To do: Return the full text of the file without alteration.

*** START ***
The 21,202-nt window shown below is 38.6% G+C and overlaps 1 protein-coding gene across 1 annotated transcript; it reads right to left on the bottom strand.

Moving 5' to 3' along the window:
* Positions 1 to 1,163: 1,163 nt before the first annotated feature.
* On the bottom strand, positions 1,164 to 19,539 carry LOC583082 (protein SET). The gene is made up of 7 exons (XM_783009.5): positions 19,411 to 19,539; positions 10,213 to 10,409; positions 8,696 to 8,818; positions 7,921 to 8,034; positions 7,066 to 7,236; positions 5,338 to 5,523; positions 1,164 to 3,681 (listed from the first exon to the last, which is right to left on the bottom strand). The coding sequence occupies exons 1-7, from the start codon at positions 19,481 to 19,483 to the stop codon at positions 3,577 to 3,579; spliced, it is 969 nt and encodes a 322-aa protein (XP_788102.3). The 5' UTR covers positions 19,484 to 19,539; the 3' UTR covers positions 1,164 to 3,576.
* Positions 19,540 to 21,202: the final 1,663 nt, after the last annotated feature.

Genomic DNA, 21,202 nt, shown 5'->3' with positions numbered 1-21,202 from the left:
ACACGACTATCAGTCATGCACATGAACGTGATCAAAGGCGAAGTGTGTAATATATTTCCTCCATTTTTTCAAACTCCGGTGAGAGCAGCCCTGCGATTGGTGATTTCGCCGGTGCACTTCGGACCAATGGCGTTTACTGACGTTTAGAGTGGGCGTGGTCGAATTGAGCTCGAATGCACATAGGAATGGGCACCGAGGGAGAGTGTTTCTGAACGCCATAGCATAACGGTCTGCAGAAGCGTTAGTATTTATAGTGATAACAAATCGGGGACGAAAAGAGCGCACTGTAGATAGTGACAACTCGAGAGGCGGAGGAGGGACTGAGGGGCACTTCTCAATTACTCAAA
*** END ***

The 21,202-nt window shown below is 38.6% G+C and overlaps 1 protein-coding gene across 1 annotated transcript; it reads right to left on the bottom strand.

Moving 5' to 3' along the window:
* Positions 1 to 1,163: 1,163 nt before the first annotated feature.
* On the bottom strand, positions 1,164 to 19,539 carry LOC583082 (protein SET). The gene is made up of 7 exons (XM_783009.5): positions 19,411 to 19,539; positions 10,213 to 10,409; positions 8,696 to 8,818; positions 7,921 to 8,034; positions 7,066 to 7,236; positions 5,338 to 5,523; positions 1,164 to 3,681 (listed from the first exon to the last, which is right to left on the bottom strand). The coding sequence occupies exons 1-7, from the start codon at positions 19,481 to 19,483 to the stop codon at positions 3,577 to 3,579; spliced, it is 969 nt and encodes a 322-aa protein (XP_788102.3). The 5' UTR covers positions 19,484 to 19,539; the 3' UTR covers positions 1,164 to 3,576.
* Positions 19,540 to 21,202: the final 1,663 nt, after the last annotated feature.

Genomic DNA, 21,202 nt, shown 5'->3' with positions numbered 1-21,202 from the left:
ACACGACTATCAGTCATGCACATGAACGTGATCAAAGGCGAAGTGTGTAATATATTTCCTCCATTTTTTCAAACTCCGGTGAGAGCAGCCCTGCGATTGGTGATTTCGCCGGTGCACTTCGGACCAATGGCGTTTACTGACGTTTAGAGTGGGCGTGGTCGAATTGAGCTCGAATGCACATAGGAATGGGCACCGAGGGAGAGTGTTTCTGAACGCCATAGCATAACGGTCTGCAGAAGCGTTAGTATTTATAGTGATAACAAATCGGGGACGAAAAGAGCGCACTGTAGATAGTGACAACTCGAGAGGCGGAGGAGGGACTGAGGGGCACTTCTCAATTACTCAAA